Taking a Hack at Digital Pedagogy

The Modern Language Association (MLA) has published “a curated collection of reusable and remixable pedagogical artifacts.” While the collection, Digital Pedagogy in the Humanities: Concepts, Models, and Experiments , is primary written for humanities scholars, I see a lot of relevance to applying the entries on digital pedagogy to my field of engineering.

The first entry that caught my eye was code. I may be biased as an engineer, but I think everyone should know how to code in this digital age and would benefit from learning the basics. Reading the statement from the humanities perspective, it seems as though humanities scholars agree. While I do not think everyone needs to understand coding as a science, as in researching algorithm development and evaluation at the forefront (we’ll leave that to the computer scientists), I think every field could benefit from using coding as a tool. Similar to the core subjects like math, English, and foreign languages, maybe everyone, no matter their major, should take a certain amount of coding in college? After all, coding is really just another foreign language.

The second entry to peak my interest was about ePortfolios. My personal website was actually born out of a course requirement from Preparing Future Professoriate to build a professional portfolio online. As the MLA entry explains, porfolios are a great way to demonstrate “delivered, experienced, and lived curriculum”. Not to mention, an online portfolio is basically a no-rules resume, as in you are not limited to expressing yourself or communicating your experiences with a few words on a piece of paper. I have also found my website (ePortfolio of sorts) to be a helpful destination and repository for thoughts and links to things that I don’t want to forget. The public element of creating a website also challenges students to put effort into the pages and posts. I’m interested in including this aspect of digital pedagogy into future practice.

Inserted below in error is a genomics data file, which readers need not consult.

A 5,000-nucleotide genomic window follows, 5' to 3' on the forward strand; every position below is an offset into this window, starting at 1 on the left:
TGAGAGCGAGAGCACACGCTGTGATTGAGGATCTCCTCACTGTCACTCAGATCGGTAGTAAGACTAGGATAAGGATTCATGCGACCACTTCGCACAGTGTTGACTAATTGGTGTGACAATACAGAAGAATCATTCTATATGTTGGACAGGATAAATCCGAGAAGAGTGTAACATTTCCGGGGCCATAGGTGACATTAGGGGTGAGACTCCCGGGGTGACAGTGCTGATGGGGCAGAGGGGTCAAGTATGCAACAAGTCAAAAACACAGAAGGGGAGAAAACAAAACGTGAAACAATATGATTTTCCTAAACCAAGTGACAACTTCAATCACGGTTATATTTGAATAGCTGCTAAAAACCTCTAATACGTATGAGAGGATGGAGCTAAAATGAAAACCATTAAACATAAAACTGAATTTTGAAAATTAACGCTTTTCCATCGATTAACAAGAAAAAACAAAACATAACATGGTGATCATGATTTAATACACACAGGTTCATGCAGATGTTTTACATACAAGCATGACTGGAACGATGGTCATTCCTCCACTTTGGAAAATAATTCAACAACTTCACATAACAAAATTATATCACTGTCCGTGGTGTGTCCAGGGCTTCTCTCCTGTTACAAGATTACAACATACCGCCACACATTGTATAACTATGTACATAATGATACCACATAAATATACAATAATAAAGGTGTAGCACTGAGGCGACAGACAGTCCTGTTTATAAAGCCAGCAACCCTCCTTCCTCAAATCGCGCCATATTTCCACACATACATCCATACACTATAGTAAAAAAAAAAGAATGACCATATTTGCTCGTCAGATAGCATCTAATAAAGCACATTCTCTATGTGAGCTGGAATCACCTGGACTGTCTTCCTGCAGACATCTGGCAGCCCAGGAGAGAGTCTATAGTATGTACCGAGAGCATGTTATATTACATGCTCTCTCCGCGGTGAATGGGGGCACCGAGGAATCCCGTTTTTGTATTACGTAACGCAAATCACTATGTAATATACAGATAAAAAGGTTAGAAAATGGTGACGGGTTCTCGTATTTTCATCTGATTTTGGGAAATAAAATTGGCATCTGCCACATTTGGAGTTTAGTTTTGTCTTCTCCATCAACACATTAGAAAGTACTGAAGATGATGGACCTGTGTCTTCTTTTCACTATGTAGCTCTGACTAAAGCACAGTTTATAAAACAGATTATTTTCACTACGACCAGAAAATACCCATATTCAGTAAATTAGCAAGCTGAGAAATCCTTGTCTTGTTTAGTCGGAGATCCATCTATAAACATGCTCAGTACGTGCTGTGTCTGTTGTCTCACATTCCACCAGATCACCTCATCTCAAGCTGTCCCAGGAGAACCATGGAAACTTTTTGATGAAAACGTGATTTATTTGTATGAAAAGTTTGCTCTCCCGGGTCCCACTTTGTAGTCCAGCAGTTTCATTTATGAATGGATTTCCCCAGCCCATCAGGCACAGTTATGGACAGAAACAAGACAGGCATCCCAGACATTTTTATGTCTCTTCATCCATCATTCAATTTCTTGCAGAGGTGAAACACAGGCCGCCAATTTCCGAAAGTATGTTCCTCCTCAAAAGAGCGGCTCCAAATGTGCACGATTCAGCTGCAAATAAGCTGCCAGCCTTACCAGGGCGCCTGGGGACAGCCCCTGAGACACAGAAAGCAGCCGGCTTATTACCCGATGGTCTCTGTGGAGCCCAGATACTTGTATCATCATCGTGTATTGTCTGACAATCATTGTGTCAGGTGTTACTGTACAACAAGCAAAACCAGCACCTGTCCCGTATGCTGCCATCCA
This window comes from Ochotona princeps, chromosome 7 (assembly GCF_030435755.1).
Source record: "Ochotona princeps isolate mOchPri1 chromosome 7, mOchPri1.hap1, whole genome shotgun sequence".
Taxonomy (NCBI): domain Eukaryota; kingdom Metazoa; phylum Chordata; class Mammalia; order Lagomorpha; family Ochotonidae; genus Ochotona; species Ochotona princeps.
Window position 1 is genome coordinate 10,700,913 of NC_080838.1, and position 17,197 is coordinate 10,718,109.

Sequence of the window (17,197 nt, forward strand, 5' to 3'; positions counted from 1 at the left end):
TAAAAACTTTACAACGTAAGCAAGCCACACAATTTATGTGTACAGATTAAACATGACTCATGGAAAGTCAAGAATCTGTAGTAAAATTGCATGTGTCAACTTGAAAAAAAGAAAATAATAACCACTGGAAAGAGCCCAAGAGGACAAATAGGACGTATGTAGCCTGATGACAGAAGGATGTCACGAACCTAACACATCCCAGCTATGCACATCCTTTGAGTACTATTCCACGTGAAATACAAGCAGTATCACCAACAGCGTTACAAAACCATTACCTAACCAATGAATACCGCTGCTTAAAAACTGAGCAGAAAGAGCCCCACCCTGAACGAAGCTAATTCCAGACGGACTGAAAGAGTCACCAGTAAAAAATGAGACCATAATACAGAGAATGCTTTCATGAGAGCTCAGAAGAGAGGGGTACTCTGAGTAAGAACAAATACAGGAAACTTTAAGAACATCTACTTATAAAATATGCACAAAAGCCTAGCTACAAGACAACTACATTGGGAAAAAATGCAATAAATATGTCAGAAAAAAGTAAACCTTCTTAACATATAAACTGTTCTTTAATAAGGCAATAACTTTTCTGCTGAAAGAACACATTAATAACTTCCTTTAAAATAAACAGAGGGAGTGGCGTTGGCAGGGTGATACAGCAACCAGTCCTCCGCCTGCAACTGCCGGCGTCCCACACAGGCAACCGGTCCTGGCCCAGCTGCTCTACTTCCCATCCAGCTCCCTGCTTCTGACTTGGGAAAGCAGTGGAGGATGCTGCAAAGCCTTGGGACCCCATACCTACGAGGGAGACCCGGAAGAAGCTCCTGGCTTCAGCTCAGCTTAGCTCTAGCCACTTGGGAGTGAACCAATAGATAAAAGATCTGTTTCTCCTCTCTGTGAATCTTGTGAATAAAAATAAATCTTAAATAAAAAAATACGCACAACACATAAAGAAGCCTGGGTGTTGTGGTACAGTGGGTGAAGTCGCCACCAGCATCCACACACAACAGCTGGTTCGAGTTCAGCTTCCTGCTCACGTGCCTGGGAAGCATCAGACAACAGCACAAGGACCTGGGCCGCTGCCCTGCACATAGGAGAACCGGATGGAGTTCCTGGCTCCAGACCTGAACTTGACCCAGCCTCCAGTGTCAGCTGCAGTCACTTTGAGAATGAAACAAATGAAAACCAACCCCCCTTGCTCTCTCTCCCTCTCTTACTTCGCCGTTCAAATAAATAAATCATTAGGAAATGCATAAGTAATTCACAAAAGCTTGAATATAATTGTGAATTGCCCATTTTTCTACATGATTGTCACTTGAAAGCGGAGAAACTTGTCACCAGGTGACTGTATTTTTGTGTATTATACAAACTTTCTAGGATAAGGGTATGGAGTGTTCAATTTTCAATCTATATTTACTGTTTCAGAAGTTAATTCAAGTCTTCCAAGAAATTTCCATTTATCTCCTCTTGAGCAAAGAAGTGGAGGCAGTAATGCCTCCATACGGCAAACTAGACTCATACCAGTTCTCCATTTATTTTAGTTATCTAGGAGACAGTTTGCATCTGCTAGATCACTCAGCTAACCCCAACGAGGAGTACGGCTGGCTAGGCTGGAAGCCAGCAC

Finally, maybe not surprisingly, I, as the engineer appreciated the hacking entry. As defined in the MLA statement, hacking is “a kind of relentless curious tinkering in the face of constraint, censorship or lockdown”. Admittedly, I am not great at this somewhat unstructured approach. I’ve found that getting started is the hardest part, which is where I think a little extra push from an instructor could be helpful. Learning-by-doing and accepting mistakes is sometimes a painful process but is extremely important for engineers, and really all majors. I’ve envisioned many ways of implementing hacking into future teaching. The MLA write-up on hacking linked to a lot of great resources. I’ve personally used Instructables before, which is a platform for makers of all types. I could imagine combining digital pedagogy with project-based learning (PBL) by having students create an Instructables post to document their project at the end of a course. I imagine there would be challenges at first as students are nervous and hesitant to get started. However, once the creative process is going, I think hacking in class would be a great success!

TLDR: Coding, ePortfolios, and hacking in the classroom are cool and I look forward to finding ways to implement these aspects of digital pedagogy into future teaching!

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